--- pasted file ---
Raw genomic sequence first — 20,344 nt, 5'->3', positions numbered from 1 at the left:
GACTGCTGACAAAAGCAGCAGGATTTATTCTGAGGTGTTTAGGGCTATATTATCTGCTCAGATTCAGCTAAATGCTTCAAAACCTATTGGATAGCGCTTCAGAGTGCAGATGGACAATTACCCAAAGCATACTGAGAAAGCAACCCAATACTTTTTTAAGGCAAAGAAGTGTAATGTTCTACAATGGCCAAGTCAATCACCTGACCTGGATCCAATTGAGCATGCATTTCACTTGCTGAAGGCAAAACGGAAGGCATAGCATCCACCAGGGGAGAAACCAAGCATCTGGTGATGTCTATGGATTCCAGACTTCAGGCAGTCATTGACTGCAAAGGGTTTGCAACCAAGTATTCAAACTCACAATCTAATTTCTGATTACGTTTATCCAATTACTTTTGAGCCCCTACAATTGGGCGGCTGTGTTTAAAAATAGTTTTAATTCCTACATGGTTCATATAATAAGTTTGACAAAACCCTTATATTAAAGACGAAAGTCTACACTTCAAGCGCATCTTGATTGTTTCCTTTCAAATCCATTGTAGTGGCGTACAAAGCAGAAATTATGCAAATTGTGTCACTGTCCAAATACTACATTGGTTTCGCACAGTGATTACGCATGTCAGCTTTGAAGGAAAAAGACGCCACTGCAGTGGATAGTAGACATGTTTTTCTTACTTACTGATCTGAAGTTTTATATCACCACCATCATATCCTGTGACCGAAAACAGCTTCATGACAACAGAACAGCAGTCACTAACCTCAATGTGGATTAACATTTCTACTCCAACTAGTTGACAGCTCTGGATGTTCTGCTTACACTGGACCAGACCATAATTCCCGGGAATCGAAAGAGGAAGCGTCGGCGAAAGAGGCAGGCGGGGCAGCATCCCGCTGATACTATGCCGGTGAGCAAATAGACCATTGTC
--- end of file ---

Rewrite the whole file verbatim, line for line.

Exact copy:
Raw genomic sequence first — 20,344 nt, 5'->3', positions numbered from 1 at the left:
GACTGCTGACAAAAGCAGCAGGATTTATTCTGAGGTGTTTAGGGCTATATTATCTGCTCAGATTCAGCTAAATGCTTCAAAACCTATTGGATAGCGCTTCAGAGTGCAGATGGACAATTACCCAAAGCATACTGAGAAAGCAACCCAATACTTTTTTAAGGCAAAGAAGTGTAATGTTCTACAATGGCCAAGTCAATCACCTGACCTGGATCCAATTGAGCATGCATTTCACTTGCTGAAGGCAAAACGGAAGGCATAGCATCCACCAGGGGAGAAACCAAGCATCTGGTGATGTCTATGGATTCCAGACTTCAGGCAGTCATTGACTGCAAAGGGTTTGCAACCAAGTATTCAAACTCACAATCTAATTTCTGATTACGTTTATCCAATTACTTTTGAGCCCCTACAATTGGGCGGCTGTGTTTAAAAATAGTTTTAATTCCTACATGGTTCATATAATAAGTTTGACAAAACCCTTATATTAAAGACGAAAGTCTACACTTCAAGCGCATCTTGATTGTTTCCTTTCAAATCCATTGTAGTGGCGTACAAAGCAGAAATTATGCAAATTGTGTCACTGTCCAAATACTACATTGGTTTCGCACAGTGATTACGCATGTCAGCTTTGAAGGAAAAAGACGCCACTGCAGTGGATAGTAGACATGTTTTTCTTACTTACTGATCTGAAGTTTTATATCACCACCATCATATCCTGTGACCGAAAACAGCTTCATGACAACAGAACAGCAGTCACTAACCTCAATGTGGATTAACATTTCTACTCCAACTAGTTGACAGCTCTGGATGTTCTGCTTACACTGGACCAGACCATAATTCCCGGGAATCGAAAGAGGAAGCGTCGGCGAAAGAGGCAGGCGGGGCAGCATCCCGCTGATACTATGCCGGTGAGCAAATAGACCATTGTC